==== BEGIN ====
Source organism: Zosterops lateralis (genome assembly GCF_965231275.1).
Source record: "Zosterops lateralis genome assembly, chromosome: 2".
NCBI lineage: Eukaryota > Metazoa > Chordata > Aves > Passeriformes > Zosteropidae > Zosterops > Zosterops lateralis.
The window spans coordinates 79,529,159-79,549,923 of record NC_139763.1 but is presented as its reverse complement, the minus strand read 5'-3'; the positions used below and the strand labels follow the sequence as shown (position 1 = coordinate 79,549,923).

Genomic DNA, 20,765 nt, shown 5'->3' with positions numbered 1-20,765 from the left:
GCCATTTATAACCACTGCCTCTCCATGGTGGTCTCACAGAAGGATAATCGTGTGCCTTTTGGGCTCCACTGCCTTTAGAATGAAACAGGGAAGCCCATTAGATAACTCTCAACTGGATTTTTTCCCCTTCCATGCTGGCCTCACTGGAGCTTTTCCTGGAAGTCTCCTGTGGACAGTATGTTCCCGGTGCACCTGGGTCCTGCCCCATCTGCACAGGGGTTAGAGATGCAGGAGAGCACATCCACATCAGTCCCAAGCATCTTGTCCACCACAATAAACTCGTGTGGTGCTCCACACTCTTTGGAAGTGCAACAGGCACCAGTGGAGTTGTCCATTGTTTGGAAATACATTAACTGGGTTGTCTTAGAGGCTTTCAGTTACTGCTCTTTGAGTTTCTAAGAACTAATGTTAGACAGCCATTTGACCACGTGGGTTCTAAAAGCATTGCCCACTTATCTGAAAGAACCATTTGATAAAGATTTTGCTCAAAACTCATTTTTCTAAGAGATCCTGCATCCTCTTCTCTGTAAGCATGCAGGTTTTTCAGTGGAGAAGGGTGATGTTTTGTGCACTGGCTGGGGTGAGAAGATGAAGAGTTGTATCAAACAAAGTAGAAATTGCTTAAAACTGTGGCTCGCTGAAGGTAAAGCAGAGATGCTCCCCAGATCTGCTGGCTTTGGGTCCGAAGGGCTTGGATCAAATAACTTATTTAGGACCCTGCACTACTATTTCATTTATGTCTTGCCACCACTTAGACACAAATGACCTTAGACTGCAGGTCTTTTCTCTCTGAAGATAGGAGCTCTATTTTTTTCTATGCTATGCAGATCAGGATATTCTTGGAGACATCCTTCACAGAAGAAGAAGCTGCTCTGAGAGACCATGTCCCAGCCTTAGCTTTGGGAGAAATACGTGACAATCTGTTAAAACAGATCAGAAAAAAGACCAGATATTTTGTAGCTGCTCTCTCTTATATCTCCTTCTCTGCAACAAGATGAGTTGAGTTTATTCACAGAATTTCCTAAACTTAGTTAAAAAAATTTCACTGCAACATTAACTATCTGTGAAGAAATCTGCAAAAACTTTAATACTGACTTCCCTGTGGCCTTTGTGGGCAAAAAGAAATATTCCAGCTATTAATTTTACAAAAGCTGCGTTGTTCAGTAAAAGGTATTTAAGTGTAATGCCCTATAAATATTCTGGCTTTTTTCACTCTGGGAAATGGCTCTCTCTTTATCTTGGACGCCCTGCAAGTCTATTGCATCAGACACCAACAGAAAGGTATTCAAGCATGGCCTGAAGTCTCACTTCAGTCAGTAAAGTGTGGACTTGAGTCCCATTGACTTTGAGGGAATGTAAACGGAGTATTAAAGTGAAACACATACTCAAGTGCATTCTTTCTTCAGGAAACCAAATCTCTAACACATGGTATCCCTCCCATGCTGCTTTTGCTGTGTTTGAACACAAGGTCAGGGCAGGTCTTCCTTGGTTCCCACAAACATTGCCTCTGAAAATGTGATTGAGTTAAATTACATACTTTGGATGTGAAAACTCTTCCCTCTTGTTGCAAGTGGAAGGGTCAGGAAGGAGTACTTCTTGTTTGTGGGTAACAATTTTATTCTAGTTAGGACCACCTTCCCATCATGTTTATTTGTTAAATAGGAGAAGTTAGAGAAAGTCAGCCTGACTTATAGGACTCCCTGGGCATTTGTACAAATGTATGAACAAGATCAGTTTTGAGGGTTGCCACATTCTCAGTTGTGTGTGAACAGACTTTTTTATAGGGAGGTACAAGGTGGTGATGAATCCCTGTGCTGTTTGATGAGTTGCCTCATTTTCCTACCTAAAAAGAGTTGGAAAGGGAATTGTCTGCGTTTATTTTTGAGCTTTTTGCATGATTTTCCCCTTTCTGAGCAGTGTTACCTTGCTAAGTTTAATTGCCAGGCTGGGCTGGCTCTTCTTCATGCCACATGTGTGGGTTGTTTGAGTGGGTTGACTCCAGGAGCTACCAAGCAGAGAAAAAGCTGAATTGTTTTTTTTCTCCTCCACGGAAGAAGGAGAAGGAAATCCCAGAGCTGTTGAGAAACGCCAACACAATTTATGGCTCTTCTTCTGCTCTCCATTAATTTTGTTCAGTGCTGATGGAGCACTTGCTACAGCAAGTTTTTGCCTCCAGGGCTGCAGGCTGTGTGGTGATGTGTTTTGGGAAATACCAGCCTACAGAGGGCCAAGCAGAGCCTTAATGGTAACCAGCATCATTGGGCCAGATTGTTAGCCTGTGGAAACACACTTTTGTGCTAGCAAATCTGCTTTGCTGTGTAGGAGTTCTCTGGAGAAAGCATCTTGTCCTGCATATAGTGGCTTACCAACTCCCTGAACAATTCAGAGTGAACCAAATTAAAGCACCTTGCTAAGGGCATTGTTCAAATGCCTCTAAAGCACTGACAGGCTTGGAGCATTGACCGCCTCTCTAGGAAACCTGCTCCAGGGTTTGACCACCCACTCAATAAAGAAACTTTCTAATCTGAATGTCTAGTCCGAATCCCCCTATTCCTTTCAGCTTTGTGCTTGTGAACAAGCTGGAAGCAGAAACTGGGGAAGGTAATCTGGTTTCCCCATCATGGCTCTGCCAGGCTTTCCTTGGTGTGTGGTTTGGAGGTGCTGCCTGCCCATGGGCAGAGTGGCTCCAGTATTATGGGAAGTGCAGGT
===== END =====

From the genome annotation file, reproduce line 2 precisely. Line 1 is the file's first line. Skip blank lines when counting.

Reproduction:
Source record: "Zosterops lateralis genome assembly, chromosome: 2".